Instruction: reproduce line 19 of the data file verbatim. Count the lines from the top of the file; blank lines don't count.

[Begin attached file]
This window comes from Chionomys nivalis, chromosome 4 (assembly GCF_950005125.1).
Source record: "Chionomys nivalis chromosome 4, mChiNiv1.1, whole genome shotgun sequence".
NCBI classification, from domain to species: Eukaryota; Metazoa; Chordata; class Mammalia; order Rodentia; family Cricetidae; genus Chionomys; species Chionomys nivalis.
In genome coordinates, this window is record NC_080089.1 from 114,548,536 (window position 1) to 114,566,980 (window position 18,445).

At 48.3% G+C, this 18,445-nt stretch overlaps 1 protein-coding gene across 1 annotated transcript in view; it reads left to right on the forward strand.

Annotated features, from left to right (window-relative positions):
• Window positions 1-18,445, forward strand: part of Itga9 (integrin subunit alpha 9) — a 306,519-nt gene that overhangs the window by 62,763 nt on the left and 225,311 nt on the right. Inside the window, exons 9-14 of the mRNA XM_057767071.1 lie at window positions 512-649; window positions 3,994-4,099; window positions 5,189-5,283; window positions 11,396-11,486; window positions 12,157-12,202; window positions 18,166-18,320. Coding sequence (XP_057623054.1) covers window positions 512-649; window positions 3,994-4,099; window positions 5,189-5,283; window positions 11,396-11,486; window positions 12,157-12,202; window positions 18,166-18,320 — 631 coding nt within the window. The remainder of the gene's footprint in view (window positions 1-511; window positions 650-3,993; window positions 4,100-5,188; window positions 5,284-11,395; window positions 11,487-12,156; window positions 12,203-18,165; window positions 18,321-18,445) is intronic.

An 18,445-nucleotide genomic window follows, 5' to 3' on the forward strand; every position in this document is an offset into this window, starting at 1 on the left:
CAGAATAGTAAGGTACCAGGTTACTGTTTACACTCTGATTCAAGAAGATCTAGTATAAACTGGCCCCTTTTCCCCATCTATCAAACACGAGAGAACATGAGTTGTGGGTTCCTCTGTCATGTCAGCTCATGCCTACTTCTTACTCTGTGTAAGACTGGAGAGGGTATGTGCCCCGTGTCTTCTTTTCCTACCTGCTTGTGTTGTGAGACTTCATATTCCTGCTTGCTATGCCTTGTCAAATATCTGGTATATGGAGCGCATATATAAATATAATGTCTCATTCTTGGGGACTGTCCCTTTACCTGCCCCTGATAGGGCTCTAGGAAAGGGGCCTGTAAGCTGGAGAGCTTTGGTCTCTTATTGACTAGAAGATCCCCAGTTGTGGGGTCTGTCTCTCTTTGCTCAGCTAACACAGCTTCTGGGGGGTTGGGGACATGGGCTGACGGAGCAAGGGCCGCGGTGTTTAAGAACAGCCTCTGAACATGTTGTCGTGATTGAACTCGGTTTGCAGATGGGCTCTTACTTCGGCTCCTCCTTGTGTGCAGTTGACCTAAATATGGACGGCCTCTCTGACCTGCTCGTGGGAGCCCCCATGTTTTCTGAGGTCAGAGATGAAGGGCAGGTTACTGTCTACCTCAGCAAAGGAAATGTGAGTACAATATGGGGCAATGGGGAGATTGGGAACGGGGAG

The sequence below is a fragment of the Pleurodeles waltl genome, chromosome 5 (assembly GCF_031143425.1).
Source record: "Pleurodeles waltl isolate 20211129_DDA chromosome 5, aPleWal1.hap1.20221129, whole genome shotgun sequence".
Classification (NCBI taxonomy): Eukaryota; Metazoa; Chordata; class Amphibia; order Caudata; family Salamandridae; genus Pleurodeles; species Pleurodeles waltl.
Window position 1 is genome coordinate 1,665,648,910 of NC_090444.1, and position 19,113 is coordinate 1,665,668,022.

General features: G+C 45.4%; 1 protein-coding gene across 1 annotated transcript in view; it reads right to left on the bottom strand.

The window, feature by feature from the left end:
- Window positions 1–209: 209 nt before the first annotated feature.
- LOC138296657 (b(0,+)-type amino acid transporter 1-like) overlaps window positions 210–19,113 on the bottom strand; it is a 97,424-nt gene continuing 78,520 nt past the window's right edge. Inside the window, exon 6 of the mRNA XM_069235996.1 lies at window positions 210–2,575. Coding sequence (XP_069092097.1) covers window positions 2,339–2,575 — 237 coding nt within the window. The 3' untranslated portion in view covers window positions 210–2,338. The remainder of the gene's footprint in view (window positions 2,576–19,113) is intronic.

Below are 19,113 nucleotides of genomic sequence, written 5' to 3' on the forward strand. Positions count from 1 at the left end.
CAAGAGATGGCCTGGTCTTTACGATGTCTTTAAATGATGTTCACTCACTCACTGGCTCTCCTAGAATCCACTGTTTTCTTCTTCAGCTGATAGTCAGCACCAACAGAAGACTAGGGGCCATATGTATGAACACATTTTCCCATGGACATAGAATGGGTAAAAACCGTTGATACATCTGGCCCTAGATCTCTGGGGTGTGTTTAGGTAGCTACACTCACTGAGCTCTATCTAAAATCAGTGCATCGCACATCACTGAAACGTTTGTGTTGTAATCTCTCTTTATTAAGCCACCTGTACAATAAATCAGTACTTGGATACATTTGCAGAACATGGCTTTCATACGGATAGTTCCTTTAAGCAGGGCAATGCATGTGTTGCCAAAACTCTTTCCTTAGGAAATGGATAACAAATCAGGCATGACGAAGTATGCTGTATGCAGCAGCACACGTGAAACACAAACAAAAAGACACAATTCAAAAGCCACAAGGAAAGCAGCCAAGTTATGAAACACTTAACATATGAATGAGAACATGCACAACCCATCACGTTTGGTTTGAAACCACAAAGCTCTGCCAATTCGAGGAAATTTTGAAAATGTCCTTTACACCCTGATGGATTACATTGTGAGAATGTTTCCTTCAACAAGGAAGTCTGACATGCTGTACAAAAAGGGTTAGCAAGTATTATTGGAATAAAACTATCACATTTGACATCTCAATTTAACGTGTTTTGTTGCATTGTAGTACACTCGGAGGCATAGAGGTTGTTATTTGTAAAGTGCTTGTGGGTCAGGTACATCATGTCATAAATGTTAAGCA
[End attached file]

CAAGAGATGGCCTGGTCTTTACGATGTCTTTAAATGATGTTCACTCACTCACTGGCTCTCCTAGAATCCACTGTTTTCTTCTTCAGCTGATAGTCAGCACCAACAGAAGACTAGGGGCCATATGTATGAACACATTTTCCCATGGACATAGAATGGGTAAAAACCGTTGATACATCTGGCCCTAGATCTCTGGGGTGTGTTTAGGTAGCTACACTCACTGAGCTCTATCTAAAATCAGTGCATCGCACATCACTGAAACGTTTGTGTTGTAATCTCTCTTTATTAAGCCACCTGTACAATAAATCAGTACTTGGATACATTTGCAGAACATGGCTTTCATACGGATAGTTCCTTTAAGCAGGGCAATGCATGTGTTGCCAAAACTCTTTCCTTAGGAAATGGATAACAAATCAGGCATGACGAAGTATGCTGTATGCAGCAGCACACGTGAAACACAAACAAAAAGACACAATTCAAAAGCCACAAGGAAAGCAGCCAAGTTATGAAACACTTAACATATGAATGAGAACATGCACAACCCATCACGTTTGGTTTGAAACCACAAAGCTCTGCCAATTCGAGGAAATTTTGAAAATGTCCTTTACACCCTGATGGATTACATTGTGAGAATGTTTCCTTCAACAAGGAAGTCTGACATGCTGTACAAAAAGGGTTAGCAAGTATTATTGGAATAAAACTATCACATTTGACATCTCAATTTAACGTGTTTTGTTGCATTGTAGTACACTCGGAGGCATAGAGGTTGTTATTTGTAAAGTGCTTGTGGGTCAGGTACATCATGTCATAAATGTTAAGCA